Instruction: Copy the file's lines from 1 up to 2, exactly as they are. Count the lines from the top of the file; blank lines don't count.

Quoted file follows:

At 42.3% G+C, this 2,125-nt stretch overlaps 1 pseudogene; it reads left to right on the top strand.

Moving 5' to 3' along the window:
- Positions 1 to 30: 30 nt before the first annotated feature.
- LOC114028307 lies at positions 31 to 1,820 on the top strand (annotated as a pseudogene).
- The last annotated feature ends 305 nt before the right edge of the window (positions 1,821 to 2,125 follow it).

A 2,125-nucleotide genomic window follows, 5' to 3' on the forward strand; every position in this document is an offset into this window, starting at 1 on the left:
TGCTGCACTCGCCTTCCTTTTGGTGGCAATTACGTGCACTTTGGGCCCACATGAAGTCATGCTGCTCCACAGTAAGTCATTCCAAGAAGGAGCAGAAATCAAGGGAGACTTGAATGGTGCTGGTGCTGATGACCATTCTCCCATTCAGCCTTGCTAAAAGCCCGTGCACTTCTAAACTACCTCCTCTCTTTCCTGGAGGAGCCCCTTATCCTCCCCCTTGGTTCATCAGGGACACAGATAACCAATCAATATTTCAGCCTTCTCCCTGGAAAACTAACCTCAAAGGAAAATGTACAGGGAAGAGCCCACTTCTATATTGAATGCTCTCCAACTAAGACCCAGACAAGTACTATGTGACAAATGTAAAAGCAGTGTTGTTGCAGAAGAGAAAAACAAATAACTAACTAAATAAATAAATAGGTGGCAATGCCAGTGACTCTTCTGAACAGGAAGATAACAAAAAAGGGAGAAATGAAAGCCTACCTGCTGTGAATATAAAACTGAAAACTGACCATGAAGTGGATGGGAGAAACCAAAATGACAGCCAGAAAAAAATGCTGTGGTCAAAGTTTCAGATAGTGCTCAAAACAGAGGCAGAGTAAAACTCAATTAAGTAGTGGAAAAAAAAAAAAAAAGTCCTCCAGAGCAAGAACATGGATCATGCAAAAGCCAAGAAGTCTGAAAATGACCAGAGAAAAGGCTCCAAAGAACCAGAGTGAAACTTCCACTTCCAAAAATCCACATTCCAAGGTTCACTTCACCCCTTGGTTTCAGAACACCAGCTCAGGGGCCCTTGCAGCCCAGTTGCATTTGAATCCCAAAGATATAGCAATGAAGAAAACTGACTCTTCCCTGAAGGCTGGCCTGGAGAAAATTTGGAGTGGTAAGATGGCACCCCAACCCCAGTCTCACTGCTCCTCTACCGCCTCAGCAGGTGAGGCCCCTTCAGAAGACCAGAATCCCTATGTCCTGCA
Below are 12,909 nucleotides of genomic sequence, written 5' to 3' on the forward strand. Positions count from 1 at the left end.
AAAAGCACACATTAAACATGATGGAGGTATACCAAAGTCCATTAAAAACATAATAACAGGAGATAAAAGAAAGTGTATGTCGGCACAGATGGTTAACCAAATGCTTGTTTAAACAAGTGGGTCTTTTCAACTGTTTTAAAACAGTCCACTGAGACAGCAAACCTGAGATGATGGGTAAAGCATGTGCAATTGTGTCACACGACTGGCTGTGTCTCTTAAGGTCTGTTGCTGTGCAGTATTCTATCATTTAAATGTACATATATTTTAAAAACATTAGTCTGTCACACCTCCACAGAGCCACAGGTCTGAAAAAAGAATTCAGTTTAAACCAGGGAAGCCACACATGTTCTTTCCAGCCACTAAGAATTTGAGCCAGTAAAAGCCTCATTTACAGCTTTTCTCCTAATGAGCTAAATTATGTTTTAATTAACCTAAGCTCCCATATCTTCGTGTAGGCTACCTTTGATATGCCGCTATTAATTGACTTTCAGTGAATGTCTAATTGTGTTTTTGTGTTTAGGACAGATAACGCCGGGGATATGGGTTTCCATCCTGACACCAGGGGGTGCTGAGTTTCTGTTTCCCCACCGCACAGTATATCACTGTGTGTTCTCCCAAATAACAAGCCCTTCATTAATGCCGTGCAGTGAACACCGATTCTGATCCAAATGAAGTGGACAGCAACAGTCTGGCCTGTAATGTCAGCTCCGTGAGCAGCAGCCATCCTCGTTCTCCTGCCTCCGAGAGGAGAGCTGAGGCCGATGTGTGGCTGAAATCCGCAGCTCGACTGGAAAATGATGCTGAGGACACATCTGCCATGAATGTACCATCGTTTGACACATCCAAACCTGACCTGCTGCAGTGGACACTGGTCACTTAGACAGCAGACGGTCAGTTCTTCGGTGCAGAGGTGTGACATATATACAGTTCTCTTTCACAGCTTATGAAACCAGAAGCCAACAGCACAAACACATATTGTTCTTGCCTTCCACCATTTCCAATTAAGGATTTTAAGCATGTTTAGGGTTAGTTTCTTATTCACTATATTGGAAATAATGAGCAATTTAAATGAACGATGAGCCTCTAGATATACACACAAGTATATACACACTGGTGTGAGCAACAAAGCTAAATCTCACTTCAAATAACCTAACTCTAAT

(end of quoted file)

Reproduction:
At 42.3% G+C, this 2,125-nt stretch overlaps 1 pseudogene; it reads left to right on the top strand.

Moving 5' to 3' along the window: